I told my husband nearly 19 years ago, that I would follow him to the ends of the earth. I never thought that involved Texas. You know how you say things when you are young and in love and all that? Okay, okay…I said it. So that’s that! Short story: We just returned from a 4 year tour overseas. We lived in a beautiful area of rural Germany (not much of Germany isn’t rural) surrounded by wonderful neighbors, bike riding paths and running trails, cafes, and well-just a short 4 hour drive to Paris-(France, not Texas) Not to mention, we lived on the borders of Holland and Belgium. The Rhine and Mosel River valleys, Brussels, Amsterdam, and many other beautiful places were simply, a day outing. Cobblestone and castles were icons in a place where-incredibly-history, in all its glory seemed eerily and beautifully frozen in time. Then my husband retired from the Air Force. He took another job based in Houston, and here we are. I was devastated to leave Europe.
When we lived in Germany, I used to get so put out with some of my American counterparts who complained constantly about cultural differences between the states and Europe. “No 24 hour shops, the roads are too narrow, the people here are so different, they don’t speak English” (most of them do actually), and the list went on and on. It was so very frustrating to hear such rhetoric when it was plain to see that one was enveloped by such incredible surroundings, diverse cultures, historical sites, and just plain jaw dropping beauty. My response was “This is not America. So it is not going to look like or act like America. These people are not Americans. They have different styles, demeanor, and YES, a different language. You are not trading in your American citizenship if you stop for a minute and enjoy your time here. Embrace it and open up your heart to the people here. Quit complaining! Enjoy the rare privilege of living and learning in diverse and fascinating cultures.” Sometimes you could get through to the “complainer.” Other times, the wall of resistance was too tough. What was their problem? Well, simply put, they were filtering their experiences through the wrong lenses. They compared everything to what they knew-in this case, their own country and its culture. They had no adventure lens, no curiosity meter, no ability or desire to stretch themselves outside of their emotional and material comfort zone. The result: their time was not as exciting as it could have been; their sense of adventure was null because they were always wishing they were back in the states; and their joy meter was pegged at an all new low!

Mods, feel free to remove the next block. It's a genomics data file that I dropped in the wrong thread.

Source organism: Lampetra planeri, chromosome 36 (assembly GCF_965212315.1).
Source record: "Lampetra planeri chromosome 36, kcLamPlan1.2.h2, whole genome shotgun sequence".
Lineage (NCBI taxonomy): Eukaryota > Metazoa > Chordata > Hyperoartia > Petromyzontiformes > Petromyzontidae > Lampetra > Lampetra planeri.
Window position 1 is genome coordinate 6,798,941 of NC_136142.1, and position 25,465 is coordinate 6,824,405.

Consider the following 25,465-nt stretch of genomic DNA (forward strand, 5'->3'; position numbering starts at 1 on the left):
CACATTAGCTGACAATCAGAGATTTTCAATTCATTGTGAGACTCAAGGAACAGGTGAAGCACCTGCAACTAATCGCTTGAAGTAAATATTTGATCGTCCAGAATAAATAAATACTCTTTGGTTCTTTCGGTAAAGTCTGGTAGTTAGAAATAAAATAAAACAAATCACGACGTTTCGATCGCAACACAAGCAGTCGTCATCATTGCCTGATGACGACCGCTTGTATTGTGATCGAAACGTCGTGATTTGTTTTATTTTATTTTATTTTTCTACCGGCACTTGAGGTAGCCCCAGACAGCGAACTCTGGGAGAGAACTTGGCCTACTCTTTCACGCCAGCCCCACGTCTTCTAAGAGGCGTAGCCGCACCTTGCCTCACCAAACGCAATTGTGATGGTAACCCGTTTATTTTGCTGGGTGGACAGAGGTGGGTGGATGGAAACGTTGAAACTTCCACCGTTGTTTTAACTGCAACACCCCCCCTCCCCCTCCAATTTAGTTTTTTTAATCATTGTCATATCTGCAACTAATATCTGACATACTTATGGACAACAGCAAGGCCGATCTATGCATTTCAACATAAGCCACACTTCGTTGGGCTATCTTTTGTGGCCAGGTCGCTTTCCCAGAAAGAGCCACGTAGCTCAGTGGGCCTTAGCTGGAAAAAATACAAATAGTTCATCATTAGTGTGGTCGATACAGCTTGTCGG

Wait! I think I just described myself. Since arriving in Texas on August 1, I have constantly compared my new place to the old place: noise level, restaurants, schools, people, dance studios, men, women, drivers, sticker prices, dogs, cats-you get the picture-just about everything… I am no longer the antithesis of that close minded American that frustrated the daylights out of me in Europe. I have effectively become that person. Even my husband, whose patience has been stellar, finally spit out the proverbial statement, “Judy you aren’t in Europe.”
There are so many horrible situations that so many people are suffering daily: serious illnesses, lost loved ones, unemployment, estranged family members, betrayal, all things that make my recent transition pale in comparison. I wholeheartedly embrace this truth. But we all know, when our attitude is poor and our hearts are broken, we cannot expect that we are doing all the work that our Creator has for us to do. We can’t be loving our families, serving others, and making positive impacts on our communities when we are immersed in the pit of self pity and whining about circumstances that cannot be changed.
Answer: Change out those lenses. I have to put on my adventure specs, get out there and get off my tuff, act like a grown up, and be who God created me to be-Right here. Right now. In Houston. And when I do, I am pretty sure everything’s going to be all right.